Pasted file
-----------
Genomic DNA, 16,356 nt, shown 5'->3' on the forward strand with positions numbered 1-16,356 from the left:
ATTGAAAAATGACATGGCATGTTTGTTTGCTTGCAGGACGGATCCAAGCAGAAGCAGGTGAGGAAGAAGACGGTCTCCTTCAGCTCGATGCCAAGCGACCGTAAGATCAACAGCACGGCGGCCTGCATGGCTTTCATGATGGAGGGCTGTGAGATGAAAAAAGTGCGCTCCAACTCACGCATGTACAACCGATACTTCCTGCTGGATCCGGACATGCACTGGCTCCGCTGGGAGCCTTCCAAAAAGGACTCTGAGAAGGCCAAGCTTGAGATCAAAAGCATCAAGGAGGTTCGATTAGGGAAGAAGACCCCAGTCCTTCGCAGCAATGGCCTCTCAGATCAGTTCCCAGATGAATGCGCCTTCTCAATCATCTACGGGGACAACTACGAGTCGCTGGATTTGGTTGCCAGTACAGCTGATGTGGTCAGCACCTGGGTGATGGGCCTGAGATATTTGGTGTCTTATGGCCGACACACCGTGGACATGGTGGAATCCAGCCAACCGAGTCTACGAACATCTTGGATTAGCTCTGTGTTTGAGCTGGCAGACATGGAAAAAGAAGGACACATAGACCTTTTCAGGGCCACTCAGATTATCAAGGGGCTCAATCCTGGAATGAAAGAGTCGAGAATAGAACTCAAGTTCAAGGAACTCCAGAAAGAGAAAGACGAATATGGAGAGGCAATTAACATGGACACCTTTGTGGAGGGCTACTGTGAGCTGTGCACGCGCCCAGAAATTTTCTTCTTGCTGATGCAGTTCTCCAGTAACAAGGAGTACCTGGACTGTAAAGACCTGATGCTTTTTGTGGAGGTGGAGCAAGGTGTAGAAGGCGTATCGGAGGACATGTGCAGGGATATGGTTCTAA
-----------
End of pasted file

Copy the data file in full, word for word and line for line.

Genomic DNA, 16,356 nt, shown 5'->3' on the forward strand with positions numbered 1-16,356 from the left:
ATTGAAAAATGACATGGCATGTTTGTTTGCTTGCAGGACGGATCCAAGCAGAAGCAGGTGAGGAAGAAGACGGTCTCCTTCAGCTCGATGCCAAGCGACCGTAAGATCAACAGCACGGCGGCCTGCATGGCTTTCATGATGGAGGGCTGTGAGATGAAAAAAGTGCGCTCCAACTCACGCATGTACAACCGATACTTCCTGCTGGATCCGGACATGCACTGGCTCCGCTGGGAGCCTTCCAAAAAGGACTCTGAGAAGGCCAAGCTTGAGATCAAAAGCATCAAGGAGGTTCGATTAGGGAAGAAGACCCCAGTCCTTCGCAGCAATGGCCTCTCAGATCAGTTCCCAGATGAATGCGCCTTCTCAATCATCTACGGGGACAACTACGAGTCGCTGGATTTGGTTGCCAGTACAGCTGATGTGGTCAGCACCTGGGTGATGGGCCTGAGATATTTGGTGTCTTATGGCCGACACACCGTGGACATGGTGGAATCCAGCCAACCGAGTCTACGAACATCTTGGATTAGCTCTGTGTTTGAGCTGGCAGACATGGAAAAAGAAGGACACATAGACCTTTTCAGGGCCACTCAGATTATCAAGGGGCTCAATCCTGGAATGAAAGAGTCGAGAATAGAACTCAAGTTCAAGGAACTCCAGAAAGAGAAAGACGAATATGGAGAGGCAATTAACATGGACACCTTTGTGGAGGGCTACTGTGAGCTGTGCACGCGCCCAGAAATTTTCTTCTTGCTGATGCAGTTCTCCAGTAACAAGGAGTACCTGGACTGTAAAGACCTGATGCTTTTTGTGGAGGTGGAGCAAGGTGTAGAAGGCGTATCGGAGGACATGTGCAGGGATATGGTTCTAA